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5 Things You Didn’t Know Come from Our Forests

You can never guess #2 and its MAJOR environmental benefit!

The majority of things in our houses come from our forests.

Source: Eutah Mizushima [9]


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Our forests are much more than a plot of land covered with trees. Besides providing us with oxygen to breathe and fighting climate change, you'll be surprised to know that the majority of things in your house actually come from our forests!


Having a hard time believing that? Well, let's see if you have any of these familiar items in your house.


1. Honey

Honey has been on the upswing due to its many health benefits.

Source: Sonja Langford [10]


The first in our list is none other than honey! This sweet, golden liquid we all love to drizzle over our yoghurt every morning is made by hardworking bees using nectar from various flowers.


Adding honey to your diet is highly recommended. It works un-bee-lievably (sorry, can't resist!) effective against colds that the World Health Organization (WHO) actually recommends taking it as a natural cough remedy [1].


And let's not forget that honey makes a GREAT substitute for sugar, which has long been criticized for being a major source of many health and environmental problems. Did you know that....the Great Barrier Reef off the coast of Australia is a major victim of the sugar industry?



That's right! Waters around the reef are regularly exposed to effluents, pesticides and sediments from sugar farms. Worse, the reef itself is increasingly threatened by the clearing of the land [2].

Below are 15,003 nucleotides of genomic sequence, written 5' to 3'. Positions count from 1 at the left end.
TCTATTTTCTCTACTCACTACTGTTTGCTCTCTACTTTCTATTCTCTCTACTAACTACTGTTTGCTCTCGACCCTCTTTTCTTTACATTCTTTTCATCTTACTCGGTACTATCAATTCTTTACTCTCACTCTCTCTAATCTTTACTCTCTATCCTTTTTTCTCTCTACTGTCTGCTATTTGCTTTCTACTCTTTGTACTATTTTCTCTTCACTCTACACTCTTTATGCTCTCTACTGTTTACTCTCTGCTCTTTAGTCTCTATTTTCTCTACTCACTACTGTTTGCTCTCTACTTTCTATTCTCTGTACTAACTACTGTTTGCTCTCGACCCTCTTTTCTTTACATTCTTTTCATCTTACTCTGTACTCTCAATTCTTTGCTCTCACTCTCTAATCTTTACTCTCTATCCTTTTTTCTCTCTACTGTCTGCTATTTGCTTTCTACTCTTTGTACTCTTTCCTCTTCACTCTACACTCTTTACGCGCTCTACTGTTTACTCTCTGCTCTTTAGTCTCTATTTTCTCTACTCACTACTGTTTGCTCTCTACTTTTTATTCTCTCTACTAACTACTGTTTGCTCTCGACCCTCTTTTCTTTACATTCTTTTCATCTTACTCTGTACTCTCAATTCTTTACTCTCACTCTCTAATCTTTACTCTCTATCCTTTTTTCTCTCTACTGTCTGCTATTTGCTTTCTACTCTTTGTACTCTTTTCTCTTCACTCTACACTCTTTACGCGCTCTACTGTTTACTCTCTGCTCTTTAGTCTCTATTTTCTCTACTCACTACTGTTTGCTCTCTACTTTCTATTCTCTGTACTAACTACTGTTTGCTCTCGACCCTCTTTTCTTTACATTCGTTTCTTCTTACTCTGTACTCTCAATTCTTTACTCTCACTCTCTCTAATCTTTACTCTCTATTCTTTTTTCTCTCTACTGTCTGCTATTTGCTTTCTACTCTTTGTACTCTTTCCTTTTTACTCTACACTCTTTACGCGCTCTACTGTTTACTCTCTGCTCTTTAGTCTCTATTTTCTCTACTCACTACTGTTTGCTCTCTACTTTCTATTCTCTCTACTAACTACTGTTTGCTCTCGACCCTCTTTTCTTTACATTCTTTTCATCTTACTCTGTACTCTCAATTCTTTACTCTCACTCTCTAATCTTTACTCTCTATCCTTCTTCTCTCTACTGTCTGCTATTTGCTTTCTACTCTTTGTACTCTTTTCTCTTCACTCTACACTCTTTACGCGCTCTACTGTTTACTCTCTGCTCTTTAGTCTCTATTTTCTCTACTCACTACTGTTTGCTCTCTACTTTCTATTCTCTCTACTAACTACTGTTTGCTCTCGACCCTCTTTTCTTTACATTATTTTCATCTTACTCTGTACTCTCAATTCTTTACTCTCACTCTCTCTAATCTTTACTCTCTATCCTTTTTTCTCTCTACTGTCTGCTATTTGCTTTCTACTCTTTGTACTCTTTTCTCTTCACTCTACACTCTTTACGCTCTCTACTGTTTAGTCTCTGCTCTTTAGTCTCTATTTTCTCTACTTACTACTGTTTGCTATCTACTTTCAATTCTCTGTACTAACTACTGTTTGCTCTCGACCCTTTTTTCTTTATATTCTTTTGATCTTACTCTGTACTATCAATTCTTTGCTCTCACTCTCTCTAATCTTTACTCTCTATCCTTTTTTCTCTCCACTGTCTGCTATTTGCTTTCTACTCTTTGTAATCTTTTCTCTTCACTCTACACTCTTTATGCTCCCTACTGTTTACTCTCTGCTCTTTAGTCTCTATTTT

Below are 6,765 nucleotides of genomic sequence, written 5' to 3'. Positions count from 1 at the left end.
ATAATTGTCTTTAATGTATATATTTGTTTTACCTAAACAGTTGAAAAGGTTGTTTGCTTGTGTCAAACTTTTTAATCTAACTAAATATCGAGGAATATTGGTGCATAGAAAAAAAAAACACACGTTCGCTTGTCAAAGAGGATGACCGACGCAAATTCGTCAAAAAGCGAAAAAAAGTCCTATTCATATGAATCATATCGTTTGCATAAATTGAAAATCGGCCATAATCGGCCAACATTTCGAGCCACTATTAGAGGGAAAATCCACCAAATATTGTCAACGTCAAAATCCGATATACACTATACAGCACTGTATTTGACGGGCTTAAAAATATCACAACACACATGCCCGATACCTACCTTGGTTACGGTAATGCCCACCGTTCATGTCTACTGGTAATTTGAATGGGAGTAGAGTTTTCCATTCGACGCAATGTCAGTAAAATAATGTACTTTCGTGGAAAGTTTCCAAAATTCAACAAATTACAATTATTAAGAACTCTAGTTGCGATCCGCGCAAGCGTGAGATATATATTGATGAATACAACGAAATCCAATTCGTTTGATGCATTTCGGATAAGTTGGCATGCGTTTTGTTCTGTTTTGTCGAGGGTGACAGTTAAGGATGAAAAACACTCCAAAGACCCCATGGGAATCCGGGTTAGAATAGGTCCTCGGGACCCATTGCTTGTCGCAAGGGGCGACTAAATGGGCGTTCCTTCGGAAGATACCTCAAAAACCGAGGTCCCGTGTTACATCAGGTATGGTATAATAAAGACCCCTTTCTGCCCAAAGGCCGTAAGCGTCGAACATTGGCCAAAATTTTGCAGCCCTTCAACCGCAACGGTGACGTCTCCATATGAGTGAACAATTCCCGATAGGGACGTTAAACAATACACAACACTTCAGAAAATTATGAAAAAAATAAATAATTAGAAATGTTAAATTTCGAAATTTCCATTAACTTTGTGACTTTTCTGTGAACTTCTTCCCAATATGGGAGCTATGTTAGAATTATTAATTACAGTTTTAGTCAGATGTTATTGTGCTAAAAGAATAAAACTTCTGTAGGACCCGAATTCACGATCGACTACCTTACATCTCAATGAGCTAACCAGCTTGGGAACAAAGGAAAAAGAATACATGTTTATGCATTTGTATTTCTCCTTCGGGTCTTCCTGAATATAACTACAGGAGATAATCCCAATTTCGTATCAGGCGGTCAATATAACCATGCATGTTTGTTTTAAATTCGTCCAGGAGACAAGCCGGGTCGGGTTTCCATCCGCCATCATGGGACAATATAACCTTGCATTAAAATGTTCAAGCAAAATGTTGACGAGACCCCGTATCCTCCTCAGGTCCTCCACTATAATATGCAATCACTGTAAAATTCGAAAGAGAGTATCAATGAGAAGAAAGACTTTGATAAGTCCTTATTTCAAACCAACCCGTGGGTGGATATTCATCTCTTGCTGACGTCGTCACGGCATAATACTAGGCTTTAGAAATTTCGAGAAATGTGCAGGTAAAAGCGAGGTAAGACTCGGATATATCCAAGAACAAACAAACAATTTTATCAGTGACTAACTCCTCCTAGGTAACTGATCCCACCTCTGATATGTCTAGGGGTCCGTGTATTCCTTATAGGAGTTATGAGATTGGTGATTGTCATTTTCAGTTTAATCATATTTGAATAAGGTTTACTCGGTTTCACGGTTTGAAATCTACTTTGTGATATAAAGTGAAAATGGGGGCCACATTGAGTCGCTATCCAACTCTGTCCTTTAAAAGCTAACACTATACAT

We don't know about you, but that last bit of information does make honey more appealing than it already is.

Read also: Reviving Earth's Dying Organ:The Coral Reefs

2. Wine Corks

A secret ally in fighting climate change—cork oak trees absorb CO2 when they self-regenerate.

Source: Elle Hughes [11]


Regardless whether you’re Team Red or White, there's no denying that cork has been the go-to material for sealing wine bottles. It's elastic and tight, yet lets just the right amount of air through so your favorite wine can age perfectly.


Wine corks come from the outer bark of the Quercus suber (or the cork oak tree) in Southwestern Europe and North Africa. Interestingly, each time cork is harvested, the outer bark would self-regenerate and absorb CO2 in the process, making it a formidable ally in fighting climate change [3].



Want to know another reason why we love wine corks? They are completely renewable and biodegrade!


3. Rattan

Rattan promotes forest preservation and provides a source of income for rural communities.

Source: Artem Beliaikin [12]


Did you know that….80% of the global rattan supply is from Indonesia? [4]


Rattan is a natural climbing plant that grows as a vine on other tropical trees. Over the past few years, it has increasingly been used as an alternative to timber, not only because its light, durable and flexible nature makes it perfect for a wide range of products (furniture, shelters and handicrafts), but also because it's more sustainable in the long-run.


Why is that, you ask? Well, rattan needs other trees to survive. To ensure its continued growth, rattan gatherers have a bigger incentive to take care of the surrounding trees, which results in forest preservation.


Economically, rattan production continues to be an invaluable source of income for people who live in rural areas where incomes and food supplies are often insufficient. In fact, rattan collection in Southeast Asia has an estimated annual value of $50 million [5].